Watch this video also that Marcus took of himself being arrested outside McDonalds in Great Yarmouth as an illustration that, although the police clearly find Marcus' behaviour provocative, they only have themselves to blame given their over-the-top, embarrassingly heavy handed response to a close encounter of the autistic kind. As a result of this arrest, Marcus received a restraining order from Great Yarmouth Magistrates Court banning him from filming any McDonalds restaurants in England or Wales.
One thing that seems to characterise all the police officers in Marcus' many videos of them, is a distinct lack of a sense of humour, never mind a lack of humanity. There are many skills the police could and should have used to de-escalate the situation rather than allowing themselves to be provoked. Note that PACE requires all other available responses to be considered before resorting to arrest. SEE NOTE ON POLICE POWERS OF ARREST HERE.
Marcus was held in Norwich Prison pending a hearing set for 19th January 2018 but was released by a judge following a petition launched, titled "Free Marcus Potter—Autism is not a criminal offence", which attracted 10,000 signatures. While being held in prison Marcus was only allowed three visits per month. He was released from prison because the judge concluded that he needed a care plan from the Local Authority, not prison, but in spite of a social work assessment eventually being completed in August 2018 (7 months later), it simply concluding that the Learning Disability Team could not meet Marcus's care needs and he would be referred to the Mental Health Team.
Statutory services have still not provided Marcus with a Care Plan or any follow up support 10 months after the judge released him from prison on the basis he should have a care plan. He has also been arrested a further 8 times for so-called breaches of his original Criminal Behaviour Order. On the last occasion he was imprisoned again for breaching his CBO—i.e., he was seen within 100 meters of a police station. Bail was eventually granted with the conditions of being tagged, a 7pm curfew, and again, not going within 100 meters of a police station.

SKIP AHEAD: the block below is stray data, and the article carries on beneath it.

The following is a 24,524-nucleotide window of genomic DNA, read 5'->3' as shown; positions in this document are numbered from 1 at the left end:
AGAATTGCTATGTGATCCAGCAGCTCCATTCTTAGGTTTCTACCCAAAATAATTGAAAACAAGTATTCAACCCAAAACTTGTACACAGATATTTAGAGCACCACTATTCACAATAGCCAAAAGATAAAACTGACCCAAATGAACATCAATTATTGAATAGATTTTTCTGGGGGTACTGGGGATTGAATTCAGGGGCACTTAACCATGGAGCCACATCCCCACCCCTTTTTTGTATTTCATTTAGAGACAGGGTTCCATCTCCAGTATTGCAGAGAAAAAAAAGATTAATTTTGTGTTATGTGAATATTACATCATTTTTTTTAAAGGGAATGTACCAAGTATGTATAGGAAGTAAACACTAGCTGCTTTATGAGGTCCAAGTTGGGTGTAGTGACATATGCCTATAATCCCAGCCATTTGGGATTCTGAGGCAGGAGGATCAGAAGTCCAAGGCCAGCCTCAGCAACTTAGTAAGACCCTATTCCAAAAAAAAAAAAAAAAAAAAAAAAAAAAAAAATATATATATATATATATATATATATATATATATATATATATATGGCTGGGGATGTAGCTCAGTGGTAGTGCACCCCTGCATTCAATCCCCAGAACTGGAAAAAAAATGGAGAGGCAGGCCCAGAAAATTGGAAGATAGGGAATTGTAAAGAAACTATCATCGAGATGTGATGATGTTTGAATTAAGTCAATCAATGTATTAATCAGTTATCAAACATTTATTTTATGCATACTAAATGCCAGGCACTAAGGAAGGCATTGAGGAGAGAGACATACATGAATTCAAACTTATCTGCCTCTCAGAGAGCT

Recent correspondence from Marcus' mother reads:
"The most disappointing and frustrating thing is that Marcus received all the material to start his Open University Course only about 5 days before he was sent back to Prison. I did post the book for him to the prison, so hopefully he will start his studies there, however, he needs a phone line and internet access to contact his Tutor, staying in Prison means he won't be able to do the Course!"
Autistic adults continue to be criminalised because of the failure of Health and Social Care services to meet their statutory responsibilities to safeguard and support them.
Here is what Marcus himself says about the illegitimacy of the CBO:
'ACPO guidance states "There are no powers prohibiting the taking of photographs, film or digital images in a public place. Therefore members of the public and press should not be prevented from doing so." As previously established by case law, swearing at a Police officer is not a crime. This proves that they should not be making an order to prevent me engaging in the behaviour of lawfully protesting against the actions of Police officers.'
The actor Richard Mylan—whose BBC documentary Richard and Jaco: Life With Autism was broadcast last year—was also part of the campaign to free Marcus and was right to express concern about his 11 year old son's own preoccupation with filming in this recent BBC news item.